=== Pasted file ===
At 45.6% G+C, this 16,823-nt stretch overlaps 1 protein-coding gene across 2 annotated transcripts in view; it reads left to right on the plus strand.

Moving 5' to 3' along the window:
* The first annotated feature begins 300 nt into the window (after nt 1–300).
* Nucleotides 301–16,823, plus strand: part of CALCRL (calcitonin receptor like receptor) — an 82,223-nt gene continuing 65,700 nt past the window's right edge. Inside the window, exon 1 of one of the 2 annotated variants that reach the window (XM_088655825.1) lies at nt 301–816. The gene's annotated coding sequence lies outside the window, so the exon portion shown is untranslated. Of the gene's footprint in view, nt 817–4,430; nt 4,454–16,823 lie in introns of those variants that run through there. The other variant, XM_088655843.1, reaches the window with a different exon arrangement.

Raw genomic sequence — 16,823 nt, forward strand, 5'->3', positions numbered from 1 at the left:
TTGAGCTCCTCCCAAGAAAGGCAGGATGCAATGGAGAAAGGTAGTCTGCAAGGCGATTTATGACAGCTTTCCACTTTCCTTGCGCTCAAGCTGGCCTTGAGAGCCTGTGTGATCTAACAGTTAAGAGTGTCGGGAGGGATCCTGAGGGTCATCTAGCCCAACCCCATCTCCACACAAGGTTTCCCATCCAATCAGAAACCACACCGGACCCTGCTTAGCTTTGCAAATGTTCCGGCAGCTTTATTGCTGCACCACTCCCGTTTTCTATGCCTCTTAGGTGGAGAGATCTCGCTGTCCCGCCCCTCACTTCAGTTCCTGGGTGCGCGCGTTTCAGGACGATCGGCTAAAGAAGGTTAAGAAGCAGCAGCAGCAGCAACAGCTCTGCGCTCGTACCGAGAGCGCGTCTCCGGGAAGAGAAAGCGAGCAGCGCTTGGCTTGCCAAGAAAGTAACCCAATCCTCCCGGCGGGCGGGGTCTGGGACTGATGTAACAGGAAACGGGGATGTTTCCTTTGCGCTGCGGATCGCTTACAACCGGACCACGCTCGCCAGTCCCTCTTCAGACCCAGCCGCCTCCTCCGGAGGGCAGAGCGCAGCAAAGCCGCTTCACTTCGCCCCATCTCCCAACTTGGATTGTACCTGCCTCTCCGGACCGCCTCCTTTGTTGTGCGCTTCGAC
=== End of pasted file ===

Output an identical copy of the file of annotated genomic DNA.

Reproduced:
At 45.6% G+C, this 16,823-nt stretch overlaps 1 protein-coding gene across 2 annotated transcripts in view; it reads left to right on the plus strand.

Moving 5' to 3' along the window:
* The first annotated feature begins 300 nt into the window (after nt 1–300).
* Nucleotides 301–16,823, plus strand: part of CALCRL (calcitonin receptor like receptor) — an 82,223-nt gene continuing 65,700 nt past the window's right edge. Inside the window, exon 1 of one of the 2 annotated variants that reach the window (XM_088655825.1) lies at nt 301–816. The gene's annotated coding sequence lies outside the window, so the exon portion shown is untranslated. Of the gene's footprint in view, nt 817–4,430; nt 4,454–16,823 lie in introns of those variants that run through there. The other variant, XM_088655843.1, reaches the window with a different exon arrangement.

Raw genomic sequence — 16,823 nt, forward strand, 5'->3', positions numbered from 1 at the left:
TTGAGCTCCTCCCAAGAAAGGCAGGATGCAATGGAGAAAGGTAGTCTGCAAGGCGATTTATGACAGCTTTCCACTTTCCTTGCGCTCAAGCTGGCCTTGAGAGCCTGTGTGATCTAACAGTTAAGAGTGTCGGGAGGGATCCTGAGGGTCATCTAGCCCAACCCCATCTCCACACAAGGTTTCCCATCCAATCAGAAACCACACCGGACCCTGCTTAGCTTTGCAAATGTTCCGGCAGCTTTATTGCTGCACCACTCCCGTTTTCTATGCCTCTTAGGTGGAGAGATCTCGCTGTCCCGCCCCTCACTTCAGTTCCTGGGTGCGCGCGTTTCAGGACGATCGGCTAAAGAAGGTTAAGAAGCAGCAGCAGCAGCAACAGCTCTGCGCTCGTACCGAGAGCGCGTCTCCGGGAAGAGAAAGCGAGCAGCGCTTGGCTTGCCAAGAAAGTAACCCAATCCTCCCGGCGGGCGGGGTCTGGGACTGATGTAACAGGAAACGGGGATGTTTCCTTTGCGCTGCGGATCGCTTACAACCGGACCACGCTCGCCAGTCCCTCTTCAGACCCAGCCGCCTCCTCCGGAGGGCAGAGCGCAGCAAAGCCGCTTCACTTCGCCCCATCTCCCAACTTGGATTGTACCTGCCTCTCCGGACCGCCTCCTTTGTTGTGCGCTTCGAC